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Course materials for Research Software Engineering course.
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00prestudy Move existing sections that fit the schedule into their locations Apr 15, 2019
01python Move existing sections that fit the schedule into their locations Apr 15, 2019
02git
03git_lab An exercise on using GitHub May 3, 2019
04errorhandling slides for talking about errors Jul 4, 2019
05error_lab Lab session on error handling May 30, 2019
06tests Create a testing lab session from the exercises in the talk session May 30, 2019
07testing_lab Create a testing lab session from the exercises in the talk session May 30, 2019
08construction
09construction_lab Lab on construction and low-level design May 30, 2019
10refactoring A little on IDEs. Apr 17, 2019
11refactoring_lab Lab on refactoring May 31, 2019
12requirements The work on design motivated adding to the requirements chapter. May 3, 2019
13design
14ood slidify patterns notebook Jul 9, 2019
15ood_lab lab on object-oriented design Jun 24, 2019
16building presentations on building Jul 9, 2019
17building_lab Add a lab on building and packaging Jun 25, 2019
18opensource final thoughts May 15, 2019
ch01data small typo importing Oct 25, 2018
ch07dry Rename old overloading page Dec 17, 2018
ch08performance
ch98rubrics
session99 ipython -> jupyter Oct 22, 2018
site-styles Add styling to distinguish stderr Sep 28, 2016
.gitignore Fix annoying issue with Sphinx? Jul 24, 2015
.travis.yml Testing travis... why doesn't find `06Issues.ipynb` Nov 14, 2018
LICENSE.md Create LICENSE.md Feb 17, 2014
Makefile Fix root URL Jun 9, 2016
README.md
bannermidgreen.pdf
jekyll.tpl Cleaned up for new stylings Jul 24, 2015
latex.tplx Newer jupyter doesn't need extra tokens defining Jun 6, 2016
nbmerge.py Cleaned up for new stylings Jul 24, 2015
requirements.txt Add line_profiler to the dependencies!! Dec 12, 2018
secrets.tar.enc Reset key Jun 14, 2016

README.md

rsd-engineeringcourse

Course materials for Research Software Engineering course.

Current plan for structure:

Research Software Engineering

Content: In this course, you will move beyond programming, to learn how to construct reliable, readable, efficient research software in a collaborative environment. The emphasis is on practical techniques, tips, and technologies to effectively build and maintain complex code. This is a short (4.5 days), intensive, practical course. The content of each of the units is as follows:

  • Pre-work: installing Python, conda, Jupyter Notebooks, and git. It is greatly beneficial if you do this before attending the course, so that you are set up to get started with the labs.
  1. Python. A whirlwind tour of the basic language features. "Pythonic" code: iterators, generators, comprehensions, context managers.
  2. Code management. Collaborating around code. Distributed version control. Git. Github. Issue tracking. Code review and pull requests. Branches and merging. Continuous Integration. Citing software. Software sustainability.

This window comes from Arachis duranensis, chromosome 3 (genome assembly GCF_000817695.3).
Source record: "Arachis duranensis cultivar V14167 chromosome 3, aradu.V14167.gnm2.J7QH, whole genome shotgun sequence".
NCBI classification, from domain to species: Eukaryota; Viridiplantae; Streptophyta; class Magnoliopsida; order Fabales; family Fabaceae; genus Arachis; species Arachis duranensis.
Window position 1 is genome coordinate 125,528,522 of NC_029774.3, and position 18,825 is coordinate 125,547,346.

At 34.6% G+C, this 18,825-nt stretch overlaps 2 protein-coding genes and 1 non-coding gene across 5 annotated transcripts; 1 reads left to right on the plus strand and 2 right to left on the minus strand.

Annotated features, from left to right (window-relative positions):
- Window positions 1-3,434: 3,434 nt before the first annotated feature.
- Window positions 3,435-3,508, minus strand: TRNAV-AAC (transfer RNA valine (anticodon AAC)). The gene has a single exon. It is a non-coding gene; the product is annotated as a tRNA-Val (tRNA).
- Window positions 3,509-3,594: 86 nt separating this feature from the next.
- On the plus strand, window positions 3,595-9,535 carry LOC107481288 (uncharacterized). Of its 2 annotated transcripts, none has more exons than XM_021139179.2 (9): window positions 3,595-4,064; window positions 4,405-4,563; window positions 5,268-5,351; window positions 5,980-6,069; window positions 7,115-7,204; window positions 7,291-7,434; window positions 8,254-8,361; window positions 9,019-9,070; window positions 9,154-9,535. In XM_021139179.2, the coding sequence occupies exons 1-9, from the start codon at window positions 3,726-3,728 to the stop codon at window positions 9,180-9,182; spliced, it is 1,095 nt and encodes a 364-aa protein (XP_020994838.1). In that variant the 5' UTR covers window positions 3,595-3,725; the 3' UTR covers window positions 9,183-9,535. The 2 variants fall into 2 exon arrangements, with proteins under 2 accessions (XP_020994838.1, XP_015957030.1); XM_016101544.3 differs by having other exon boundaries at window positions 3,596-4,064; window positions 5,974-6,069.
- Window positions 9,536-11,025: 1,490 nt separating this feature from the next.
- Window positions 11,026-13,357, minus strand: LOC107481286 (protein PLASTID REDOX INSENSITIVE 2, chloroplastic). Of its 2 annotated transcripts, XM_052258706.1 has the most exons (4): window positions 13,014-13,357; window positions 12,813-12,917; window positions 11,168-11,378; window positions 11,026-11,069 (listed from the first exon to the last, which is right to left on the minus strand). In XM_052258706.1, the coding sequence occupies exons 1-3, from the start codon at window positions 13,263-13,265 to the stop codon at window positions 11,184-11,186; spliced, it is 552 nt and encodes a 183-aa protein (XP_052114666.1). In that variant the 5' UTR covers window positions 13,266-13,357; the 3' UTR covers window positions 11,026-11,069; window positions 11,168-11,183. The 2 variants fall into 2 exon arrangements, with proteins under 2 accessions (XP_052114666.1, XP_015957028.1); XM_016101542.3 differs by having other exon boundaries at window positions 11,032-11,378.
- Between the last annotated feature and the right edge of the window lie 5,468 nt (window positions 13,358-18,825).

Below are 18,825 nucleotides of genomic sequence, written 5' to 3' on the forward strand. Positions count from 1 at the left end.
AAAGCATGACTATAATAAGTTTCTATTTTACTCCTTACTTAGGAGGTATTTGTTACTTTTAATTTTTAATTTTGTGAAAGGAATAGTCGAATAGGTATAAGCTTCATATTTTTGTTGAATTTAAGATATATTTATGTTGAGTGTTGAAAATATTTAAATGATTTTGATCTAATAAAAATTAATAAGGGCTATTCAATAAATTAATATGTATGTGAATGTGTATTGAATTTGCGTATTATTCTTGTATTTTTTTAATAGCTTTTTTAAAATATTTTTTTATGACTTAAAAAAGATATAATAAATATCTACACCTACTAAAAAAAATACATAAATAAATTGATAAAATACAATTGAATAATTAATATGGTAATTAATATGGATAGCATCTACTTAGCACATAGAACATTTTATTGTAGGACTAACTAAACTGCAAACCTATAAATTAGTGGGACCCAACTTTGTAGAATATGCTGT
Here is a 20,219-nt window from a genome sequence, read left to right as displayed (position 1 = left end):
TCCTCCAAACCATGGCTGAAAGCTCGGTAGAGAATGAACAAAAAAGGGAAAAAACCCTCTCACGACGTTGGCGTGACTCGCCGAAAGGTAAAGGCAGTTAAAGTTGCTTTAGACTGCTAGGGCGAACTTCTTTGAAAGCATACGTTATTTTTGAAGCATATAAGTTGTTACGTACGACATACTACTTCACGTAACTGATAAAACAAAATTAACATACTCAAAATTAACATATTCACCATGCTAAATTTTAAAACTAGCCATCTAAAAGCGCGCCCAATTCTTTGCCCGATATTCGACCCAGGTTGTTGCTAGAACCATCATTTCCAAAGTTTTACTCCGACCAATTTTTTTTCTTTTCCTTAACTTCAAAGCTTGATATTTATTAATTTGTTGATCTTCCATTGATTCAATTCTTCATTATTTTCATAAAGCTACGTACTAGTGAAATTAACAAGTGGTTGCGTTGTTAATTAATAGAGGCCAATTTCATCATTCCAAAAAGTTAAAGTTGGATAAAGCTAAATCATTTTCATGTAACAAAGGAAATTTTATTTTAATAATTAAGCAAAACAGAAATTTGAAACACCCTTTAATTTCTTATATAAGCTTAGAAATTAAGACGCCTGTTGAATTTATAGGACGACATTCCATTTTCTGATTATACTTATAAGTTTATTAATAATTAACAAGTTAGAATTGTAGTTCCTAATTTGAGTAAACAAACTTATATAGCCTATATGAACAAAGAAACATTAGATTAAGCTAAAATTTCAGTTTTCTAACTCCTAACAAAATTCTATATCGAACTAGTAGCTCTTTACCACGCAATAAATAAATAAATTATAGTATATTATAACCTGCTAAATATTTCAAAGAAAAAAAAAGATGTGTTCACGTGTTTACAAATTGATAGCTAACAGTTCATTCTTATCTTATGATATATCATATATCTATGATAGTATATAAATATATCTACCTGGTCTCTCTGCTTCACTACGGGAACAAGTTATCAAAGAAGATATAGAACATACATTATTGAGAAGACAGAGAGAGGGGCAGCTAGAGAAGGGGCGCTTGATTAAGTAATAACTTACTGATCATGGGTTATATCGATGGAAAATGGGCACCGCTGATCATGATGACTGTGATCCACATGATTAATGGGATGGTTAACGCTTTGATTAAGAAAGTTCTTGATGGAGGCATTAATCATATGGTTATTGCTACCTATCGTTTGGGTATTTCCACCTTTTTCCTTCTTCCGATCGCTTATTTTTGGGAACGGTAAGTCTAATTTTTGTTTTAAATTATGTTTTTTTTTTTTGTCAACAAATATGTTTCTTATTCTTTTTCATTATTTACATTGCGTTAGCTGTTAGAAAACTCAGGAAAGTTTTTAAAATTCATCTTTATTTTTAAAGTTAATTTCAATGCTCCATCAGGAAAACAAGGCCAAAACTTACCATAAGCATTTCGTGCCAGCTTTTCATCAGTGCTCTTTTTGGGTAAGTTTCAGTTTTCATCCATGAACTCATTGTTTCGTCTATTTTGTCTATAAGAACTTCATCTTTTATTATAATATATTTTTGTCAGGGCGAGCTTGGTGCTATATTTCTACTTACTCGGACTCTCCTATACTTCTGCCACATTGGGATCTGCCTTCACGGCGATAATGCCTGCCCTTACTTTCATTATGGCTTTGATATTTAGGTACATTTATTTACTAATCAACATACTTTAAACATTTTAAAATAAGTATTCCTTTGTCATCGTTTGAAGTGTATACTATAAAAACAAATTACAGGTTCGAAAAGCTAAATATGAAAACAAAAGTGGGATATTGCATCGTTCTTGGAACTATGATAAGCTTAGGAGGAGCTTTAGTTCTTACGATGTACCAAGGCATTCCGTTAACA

3. Lab: Collaborative code development with Python, Git, and Github.
  4. Handling failure. Sensible error messages. Exceptions and error handling. Print-debugging. Debuggers.
  5. Lab: Handling failure.
  6. Testing research software. Test pyramid: unit testing, regression testing. Expectations and assertions. Negative testing. Test driven design. Mock objects and test doubles.
  7. Lab: Testing research software.
  8. Best practice in construction. Comments. Coding conventions. Documentation.
  9. Lab: Adopting best practice.
  10. Refactoring. IDEs.
  11. Lab: Refactoring and libraries.
  12. Requirements engineering. Engineering methodologies: Agile and Waterfall.
  13. Design and development. Software as engineering. Functional and architectural design.
  14. Object oriented design. Pragmatic use of diagram languages. Design Patterns.
  15. Lab: Design and Development, OOD.
  16. Building and deployment. Python librarie. Packaging for pip and conda. Deploying.
  17. Lab: Building and deployment.
  18. Open Source community and interaction. Next steps.

Prerequisites:

Lesson Zero covers installation of the tools that you will need, and we recommend you go through this material before starting the course.

Examples and exercises for this course will be provided in Python. You will therefore find it easiest to follow along if you have experience in that language. Appropriate Python experience could be obtained from the Software Carpentry Bootcamp. Previous experience with version control (such as from Software Carpentry) would be helpful.

You are required to bring your own laptop to the course as the classrooms we are using do not have desktop computers.

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